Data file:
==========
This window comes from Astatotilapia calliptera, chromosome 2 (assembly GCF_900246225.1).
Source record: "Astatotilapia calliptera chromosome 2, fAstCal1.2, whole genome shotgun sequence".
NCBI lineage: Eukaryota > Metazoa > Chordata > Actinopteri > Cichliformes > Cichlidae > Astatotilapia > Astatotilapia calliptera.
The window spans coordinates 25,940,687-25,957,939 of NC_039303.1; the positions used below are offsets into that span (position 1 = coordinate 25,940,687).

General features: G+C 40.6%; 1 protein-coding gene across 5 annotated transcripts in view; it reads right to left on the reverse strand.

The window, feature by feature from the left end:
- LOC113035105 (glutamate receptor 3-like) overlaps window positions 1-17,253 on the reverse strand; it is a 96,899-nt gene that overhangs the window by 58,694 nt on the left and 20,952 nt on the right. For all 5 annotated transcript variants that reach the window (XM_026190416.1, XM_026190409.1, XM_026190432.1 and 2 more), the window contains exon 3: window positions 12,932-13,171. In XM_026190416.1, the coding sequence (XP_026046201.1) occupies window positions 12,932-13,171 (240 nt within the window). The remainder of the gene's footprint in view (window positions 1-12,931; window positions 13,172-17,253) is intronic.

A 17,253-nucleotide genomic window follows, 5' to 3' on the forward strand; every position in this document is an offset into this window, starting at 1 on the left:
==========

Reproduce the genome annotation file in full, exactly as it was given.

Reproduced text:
This window comes from Astatotilapia calliptera, chromosome 2 (assembly GCF_900246225.1).
Source record: "Astatotilapia calliptera chromosome 2, fAstCal1.2, whole genome shotgun sequence".
NCBI lineage: Eukaryota > Metazoa > Chordata > Actinopteri > Cichliformes > Cichlidae > Astatotilapia > Astatotilapia calliptera.
The window spans coordinates 25,940,687-25,957,939 of NC_039303.1; the positions used below are offsets into that span (position 1 = coordinate 25,940,687).

General features: G+C 40.6%; 1 protein-coding gene across 5 annotated transcripts in view; it reads right to left on the reverse strand.

The window, feature by feature from the left end:
- LOC113035105 (glutamate receptor 3-like) overlaps window positions 1-17,253 on the reverse strand; it is a 96,899-nt gene that overhangs the window by 58,694 nt on the left and 20,952 nt on the right. For all 5 annotated transcript variants that reach the window (XM_026190416.1, XM_026190409.1, XM_026190432.1 and 2 more), the window contains exon 3: window positions 12,932-13,171. In XM_026190416.1, the coding sequence (XP_026046201.1) occupies window positions 12,932-13,171 (240 nt within the window). The remainder of the gene's footprint in view (window positions 1-12,931; window positions 13,172-17,253) is intronic.

A 17,253-nucleotide genomic window follows, 5' to 3' on the forward strand; every position in this document is an offset into this window, starting at 1 on the left: